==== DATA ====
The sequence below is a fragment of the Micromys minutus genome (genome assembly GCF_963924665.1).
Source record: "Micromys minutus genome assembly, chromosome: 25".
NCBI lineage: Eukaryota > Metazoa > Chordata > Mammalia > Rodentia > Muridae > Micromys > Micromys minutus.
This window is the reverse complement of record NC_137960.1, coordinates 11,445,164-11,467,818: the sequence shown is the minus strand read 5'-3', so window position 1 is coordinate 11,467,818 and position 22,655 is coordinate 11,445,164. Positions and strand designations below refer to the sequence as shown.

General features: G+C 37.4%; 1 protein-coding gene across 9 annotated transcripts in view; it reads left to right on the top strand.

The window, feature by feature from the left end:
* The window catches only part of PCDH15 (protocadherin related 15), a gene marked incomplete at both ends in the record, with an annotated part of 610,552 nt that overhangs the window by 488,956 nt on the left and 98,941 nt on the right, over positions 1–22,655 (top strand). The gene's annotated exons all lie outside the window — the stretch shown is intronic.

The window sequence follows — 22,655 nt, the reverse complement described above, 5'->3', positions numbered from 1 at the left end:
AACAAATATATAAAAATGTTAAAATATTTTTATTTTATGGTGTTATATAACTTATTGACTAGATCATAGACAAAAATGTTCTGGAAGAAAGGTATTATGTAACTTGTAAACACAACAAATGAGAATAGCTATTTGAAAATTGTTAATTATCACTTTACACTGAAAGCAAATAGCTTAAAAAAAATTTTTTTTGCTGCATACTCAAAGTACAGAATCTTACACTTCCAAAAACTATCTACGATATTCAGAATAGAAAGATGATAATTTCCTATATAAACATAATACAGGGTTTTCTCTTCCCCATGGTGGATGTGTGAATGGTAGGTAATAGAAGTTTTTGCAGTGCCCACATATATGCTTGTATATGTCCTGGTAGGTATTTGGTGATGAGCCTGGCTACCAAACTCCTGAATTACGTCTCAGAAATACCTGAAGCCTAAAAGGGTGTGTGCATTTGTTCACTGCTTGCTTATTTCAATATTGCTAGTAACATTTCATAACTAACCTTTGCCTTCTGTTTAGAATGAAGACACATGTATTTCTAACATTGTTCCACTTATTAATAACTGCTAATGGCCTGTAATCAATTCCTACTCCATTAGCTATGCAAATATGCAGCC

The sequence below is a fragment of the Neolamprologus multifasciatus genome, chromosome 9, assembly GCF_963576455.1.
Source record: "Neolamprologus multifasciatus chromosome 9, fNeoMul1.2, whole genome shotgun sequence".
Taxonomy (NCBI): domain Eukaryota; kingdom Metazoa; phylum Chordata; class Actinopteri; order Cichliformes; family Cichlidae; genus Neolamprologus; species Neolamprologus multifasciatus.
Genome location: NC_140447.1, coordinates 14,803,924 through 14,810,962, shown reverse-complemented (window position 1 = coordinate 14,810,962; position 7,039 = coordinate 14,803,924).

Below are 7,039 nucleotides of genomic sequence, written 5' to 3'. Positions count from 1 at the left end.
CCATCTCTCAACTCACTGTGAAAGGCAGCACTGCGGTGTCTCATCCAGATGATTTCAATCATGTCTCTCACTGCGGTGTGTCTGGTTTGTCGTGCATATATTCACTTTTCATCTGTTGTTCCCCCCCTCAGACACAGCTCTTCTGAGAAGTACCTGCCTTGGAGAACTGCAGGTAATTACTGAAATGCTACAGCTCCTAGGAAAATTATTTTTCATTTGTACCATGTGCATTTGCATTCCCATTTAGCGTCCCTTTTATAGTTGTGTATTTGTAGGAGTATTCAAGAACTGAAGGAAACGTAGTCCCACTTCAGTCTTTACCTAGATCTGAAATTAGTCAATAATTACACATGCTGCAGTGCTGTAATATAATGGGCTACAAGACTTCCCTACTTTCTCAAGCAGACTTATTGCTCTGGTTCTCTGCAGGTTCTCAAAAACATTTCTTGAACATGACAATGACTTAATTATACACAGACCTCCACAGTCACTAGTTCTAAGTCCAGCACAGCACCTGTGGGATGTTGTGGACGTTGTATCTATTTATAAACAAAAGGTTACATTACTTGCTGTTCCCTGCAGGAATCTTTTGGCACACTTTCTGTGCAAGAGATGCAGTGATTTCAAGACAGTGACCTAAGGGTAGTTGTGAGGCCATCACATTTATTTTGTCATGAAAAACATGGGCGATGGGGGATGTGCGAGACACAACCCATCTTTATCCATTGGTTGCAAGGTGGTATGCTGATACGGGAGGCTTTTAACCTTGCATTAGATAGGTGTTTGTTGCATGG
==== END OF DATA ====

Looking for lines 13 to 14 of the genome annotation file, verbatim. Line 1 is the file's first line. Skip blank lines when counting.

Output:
Genome location: NC_140447.1, coordinates 14,803,924 through 14,810,962, shown reverse-complemented (window position 1 = coordinate 14,810,962; position 7,039 = coordinate 14,803,924).

Below are 7,039 nucleotides of genomic sequence, written 5' to 3'. Positions count from 1 at the left end.